by Mayen Jaymalin (The Philippine Star), 4 Mar 2021
MANILA, Philippines — A “no vaccination, no work” policy enforced by any company or employer is illegal, the Department of Labor and Employment (DOLE) said yesterday.
“It is not legal for employers to require the employee to be vaccinated (against COVID-19) before they can enter the workplace. There’s no legal basis for that,” Labor Secretary Silvestre Bello III said at a virtual press briefing.
Bello warned companies nationwide against enforcing such a policy, stressing that they could be held liable under the law if they fire or suspend an employee who refuses inoculation against COVID-19.
“So it will be considered as illegal suspension or illegal dismissal or whatever action the employer will give to the employee who is not yet vaccinated,” he said.
Vaccination cannot be mandated by employers, thus refusal to take a COVID-19 jab cannot be a ground for termination or imposition of sanctions against workers.
“That will be discrimination. We will come out with necessary and appropriate department order to protect our workers,” Bello said.
The same point was driven across by Sen. Francis Tolentino, who authored an anti-discriminatory provision in Republic Act 11525, the COVID-19 Vaccination Program Act of 2021, which was recently signed by President Duterte.
COVID-19 vaccination cards, mandated under the recently enacted law, will not be a mandatory requirement for education, employment or similar government transactions and should not be a cause of discrimination, Tolentino said.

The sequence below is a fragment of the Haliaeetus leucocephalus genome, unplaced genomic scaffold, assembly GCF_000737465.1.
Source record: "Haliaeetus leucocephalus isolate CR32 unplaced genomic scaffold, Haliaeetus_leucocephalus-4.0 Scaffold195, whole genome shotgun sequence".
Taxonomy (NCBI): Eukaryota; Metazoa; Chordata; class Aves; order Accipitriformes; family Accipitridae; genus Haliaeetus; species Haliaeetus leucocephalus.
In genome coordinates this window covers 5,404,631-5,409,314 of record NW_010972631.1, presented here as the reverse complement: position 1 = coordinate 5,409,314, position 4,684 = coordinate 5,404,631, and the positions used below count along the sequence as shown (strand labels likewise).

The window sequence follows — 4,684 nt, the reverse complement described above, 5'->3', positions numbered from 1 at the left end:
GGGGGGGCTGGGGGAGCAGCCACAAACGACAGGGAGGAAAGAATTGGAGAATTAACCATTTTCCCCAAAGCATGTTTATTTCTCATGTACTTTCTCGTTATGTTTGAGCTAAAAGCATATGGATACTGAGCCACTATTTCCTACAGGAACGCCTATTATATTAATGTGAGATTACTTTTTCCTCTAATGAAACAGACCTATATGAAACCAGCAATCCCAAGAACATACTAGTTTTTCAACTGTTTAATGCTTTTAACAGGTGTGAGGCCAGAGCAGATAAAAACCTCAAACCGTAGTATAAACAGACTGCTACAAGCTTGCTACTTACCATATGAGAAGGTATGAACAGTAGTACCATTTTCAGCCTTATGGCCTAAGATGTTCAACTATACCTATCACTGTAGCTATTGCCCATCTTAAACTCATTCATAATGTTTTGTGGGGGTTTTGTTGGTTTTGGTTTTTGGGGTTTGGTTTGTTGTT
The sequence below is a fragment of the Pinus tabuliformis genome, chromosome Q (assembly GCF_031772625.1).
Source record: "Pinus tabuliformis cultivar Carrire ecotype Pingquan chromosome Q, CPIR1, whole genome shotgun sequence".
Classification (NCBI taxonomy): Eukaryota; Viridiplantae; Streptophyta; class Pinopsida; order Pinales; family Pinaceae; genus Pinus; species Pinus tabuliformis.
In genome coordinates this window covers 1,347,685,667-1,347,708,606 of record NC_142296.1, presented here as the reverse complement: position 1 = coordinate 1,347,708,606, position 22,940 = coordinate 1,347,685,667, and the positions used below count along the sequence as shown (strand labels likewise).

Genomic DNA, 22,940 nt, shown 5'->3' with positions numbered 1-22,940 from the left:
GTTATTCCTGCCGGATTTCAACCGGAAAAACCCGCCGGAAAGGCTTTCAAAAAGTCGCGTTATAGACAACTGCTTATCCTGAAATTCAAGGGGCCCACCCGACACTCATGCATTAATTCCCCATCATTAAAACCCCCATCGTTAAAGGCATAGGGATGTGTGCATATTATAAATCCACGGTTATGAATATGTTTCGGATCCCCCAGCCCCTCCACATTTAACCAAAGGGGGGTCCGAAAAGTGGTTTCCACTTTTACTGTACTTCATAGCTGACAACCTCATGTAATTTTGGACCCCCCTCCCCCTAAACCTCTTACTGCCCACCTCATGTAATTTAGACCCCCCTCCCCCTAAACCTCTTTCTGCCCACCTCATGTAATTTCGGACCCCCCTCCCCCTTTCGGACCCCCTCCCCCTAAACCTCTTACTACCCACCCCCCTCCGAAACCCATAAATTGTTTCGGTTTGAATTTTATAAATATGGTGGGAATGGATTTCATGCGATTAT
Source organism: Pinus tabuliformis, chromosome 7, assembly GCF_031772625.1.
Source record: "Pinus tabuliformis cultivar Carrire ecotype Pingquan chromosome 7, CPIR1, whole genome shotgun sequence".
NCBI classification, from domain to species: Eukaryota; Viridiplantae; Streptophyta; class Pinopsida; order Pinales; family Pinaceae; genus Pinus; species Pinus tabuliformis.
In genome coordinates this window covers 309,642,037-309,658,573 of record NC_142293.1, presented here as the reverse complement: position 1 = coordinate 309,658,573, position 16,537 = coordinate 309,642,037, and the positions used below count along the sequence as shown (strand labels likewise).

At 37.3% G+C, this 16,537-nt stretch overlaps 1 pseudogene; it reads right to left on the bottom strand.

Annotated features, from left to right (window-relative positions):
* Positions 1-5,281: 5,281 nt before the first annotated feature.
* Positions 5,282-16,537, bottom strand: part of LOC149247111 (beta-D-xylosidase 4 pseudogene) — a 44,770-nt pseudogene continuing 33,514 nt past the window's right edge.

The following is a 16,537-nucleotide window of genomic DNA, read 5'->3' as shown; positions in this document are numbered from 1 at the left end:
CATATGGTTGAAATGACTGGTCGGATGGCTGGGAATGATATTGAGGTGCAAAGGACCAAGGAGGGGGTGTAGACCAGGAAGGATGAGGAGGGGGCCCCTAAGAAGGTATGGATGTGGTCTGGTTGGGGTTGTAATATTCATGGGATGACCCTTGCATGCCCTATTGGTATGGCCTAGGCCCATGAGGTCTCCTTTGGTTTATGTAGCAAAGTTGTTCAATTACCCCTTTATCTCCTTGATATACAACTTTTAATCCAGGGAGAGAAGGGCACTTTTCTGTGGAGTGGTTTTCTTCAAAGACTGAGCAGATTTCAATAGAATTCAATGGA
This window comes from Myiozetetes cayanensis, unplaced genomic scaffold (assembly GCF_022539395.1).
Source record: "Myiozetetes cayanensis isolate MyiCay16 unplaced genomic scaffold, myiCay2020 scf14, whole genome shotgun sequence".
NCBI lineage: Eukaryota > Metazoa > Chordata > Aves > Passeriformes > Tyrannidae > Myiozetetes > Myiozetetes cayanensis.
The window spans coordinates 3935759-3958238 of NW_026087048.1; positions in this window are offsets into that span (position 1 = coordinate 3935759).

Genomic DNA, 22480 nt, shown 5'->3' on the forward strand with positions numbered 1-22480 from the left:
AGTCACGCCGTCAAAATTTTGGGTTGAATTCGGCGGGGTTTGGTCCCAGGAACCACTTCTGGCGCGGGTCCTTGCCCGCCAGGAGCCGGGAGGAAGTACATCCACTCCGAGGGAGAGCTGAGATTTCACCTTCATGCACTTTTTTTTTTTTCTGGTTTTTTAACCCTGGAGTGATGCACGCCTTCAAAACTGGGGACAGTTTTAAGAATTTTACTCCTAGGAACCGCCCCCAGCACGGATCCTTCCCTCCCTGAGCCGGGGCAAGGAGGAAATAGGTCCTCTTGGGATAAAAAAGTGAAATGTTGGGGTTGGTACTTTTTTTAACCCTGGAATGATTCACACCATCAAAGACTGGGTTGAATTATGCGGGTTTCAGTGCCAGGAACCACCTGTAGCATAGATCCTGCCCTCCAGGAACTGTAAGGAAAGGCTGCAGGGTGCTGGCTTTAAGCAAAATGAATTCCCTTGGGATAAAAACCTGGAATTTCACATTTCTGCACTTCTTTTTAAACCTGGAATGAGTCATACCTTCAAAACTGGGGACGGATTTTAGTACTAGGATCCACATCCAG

Section 12 of RA 11525 provides that COVID-19 vaccine cards “shall not be considered as an additional mandatory requirement for education, employment and other similar government transaction purposes.”
The provision proscribes discriminatory acts that may be directed against non-inoculated persons and which could lead to possible violations of basic human rights.
The provision safeguards students, regular employees, overseas Filipino workers (OFWs) and others from discrimination resulting from non-inoculation.
In guarding against possible prejudicial acts, the Tolentino amendment mandates that inoculation against COVID-19 should not be made a precondition for entitlement to necessary services or a basis for preferential acts.
“Hence, inoculation should not be a determinant whether a person is fit or unfit for work. Neither should it be made a prerequisite for acceptance in any educational institutions nor in the availment of government services,” the senator said.
He said the provision also allays the fear of organized labor groups opposed to the adoption of a “no vaccination, no work” policy. – Paolo Romero, Cecille Suerte Fellipe